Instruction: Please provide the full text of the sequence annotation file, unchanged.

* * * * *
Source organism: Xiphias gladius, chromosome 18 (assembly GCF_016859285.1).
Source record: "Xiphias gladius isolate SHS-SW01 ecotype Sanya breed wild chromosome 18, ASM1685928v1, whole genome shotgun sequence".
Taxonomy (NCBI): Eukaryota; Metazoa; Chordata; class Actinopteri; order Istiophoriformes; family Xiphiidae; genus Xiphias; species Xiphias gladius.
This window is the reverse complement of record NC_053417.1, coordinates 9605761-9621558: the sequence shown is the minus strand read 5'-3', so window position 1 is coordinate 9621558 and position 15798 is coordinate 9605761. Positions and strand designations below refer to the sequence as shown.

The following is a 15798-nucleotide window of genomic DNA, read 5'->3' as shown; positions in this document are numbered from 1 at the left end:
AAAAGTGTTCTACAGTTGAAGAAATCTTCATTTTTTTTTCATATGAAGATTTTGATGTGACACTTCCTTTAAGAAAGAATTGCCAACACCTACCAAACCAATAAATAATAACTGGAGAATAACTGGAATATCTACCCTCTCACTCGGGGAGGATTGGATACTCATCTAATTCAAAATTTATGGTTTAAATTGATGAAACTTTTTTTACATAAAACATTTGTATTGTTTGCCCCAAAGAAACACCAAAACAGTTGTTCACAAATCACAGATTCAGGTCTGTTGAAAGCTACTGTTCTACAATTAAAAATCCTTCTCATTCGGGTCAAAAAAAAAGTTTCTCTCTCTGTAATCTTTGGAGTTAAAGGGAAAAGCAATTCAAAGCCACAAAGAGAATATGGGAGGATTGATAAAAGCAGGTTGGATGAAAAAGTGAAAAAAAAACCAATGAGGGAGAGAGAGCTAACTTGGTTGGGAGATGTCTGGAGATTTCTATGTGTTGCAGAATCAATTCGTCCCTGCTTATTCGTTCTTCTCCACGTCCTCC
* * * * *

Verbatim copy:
Source organism: Xiphias gladius, chromosome 18 (assembly GCF_016859285.1).
Source record: "Xiphias gladius isolate SHS-SW01 ecotype Sanya breed wild chromosome 18, ASM1685928v1, whole genome shotgun sequence".
Taxonomy (NCBI): Eukaryota; Metazoa; Chordata; class Actinopteri; order Istiophoriformes; family Xiphiidae; genus Xiphias; species Xiphias gladius.
This window is the reverse complement of record NC_053417.1, coordinates 9605761-9621558: the sequence shown is the minus strand read 5'-3', so window position 1 is coordinate 9621558 and position 15798 is coordinate 9605761. Positions and strand designations below refer to the sequence as shown.

The following is a 15798-nucleotide window of genomic DNA, read 5'->3' as shown; positions in this document are numbered from 1 at the left end:
AAAAGTGTTCTACAGTTGAAGAAATCTTCATTTTTTTTTCATATGAAGATTTTGATGTGACACTTCCTTTAAGAAAGAATTGCCAACACCTACCAAACCAATAAATAATAACTGGAGAATAACTGGAATATCTACCCTCTCACTCGGGGAGGATTGGATACTCATCTAATTCAAAATTTATGGTTTAAATTGATGAAACTTTTTTTACATAAAACATTTGTATTGTTTGCCCCAAAGAAACACCAAAACAGTTGTTCACAAATCACAGATTCAGGTCTGTTGAAAGCTACTGTTCTACAATTAAAAATCCTTCTCATTCGGGTCAAAAAAAAAGTTTCTCTCTCTGTAATCTTTGGAGTTAAAGGGAAAAGCAATTCAAAGCCACAAAGAGAATATGGGAGGATTGATAAAAGCAGGTTGGATGAAAAAGTGAAAAAAAAACCAATGAGGGAGAGAGAGCTAACTTGGTTGGGAGATGTCTGGAGATTTCTATGTGTTGCAGAATCAATTCGTCCCTGCTTATTCGTTCTTCTCCACGTCCTCC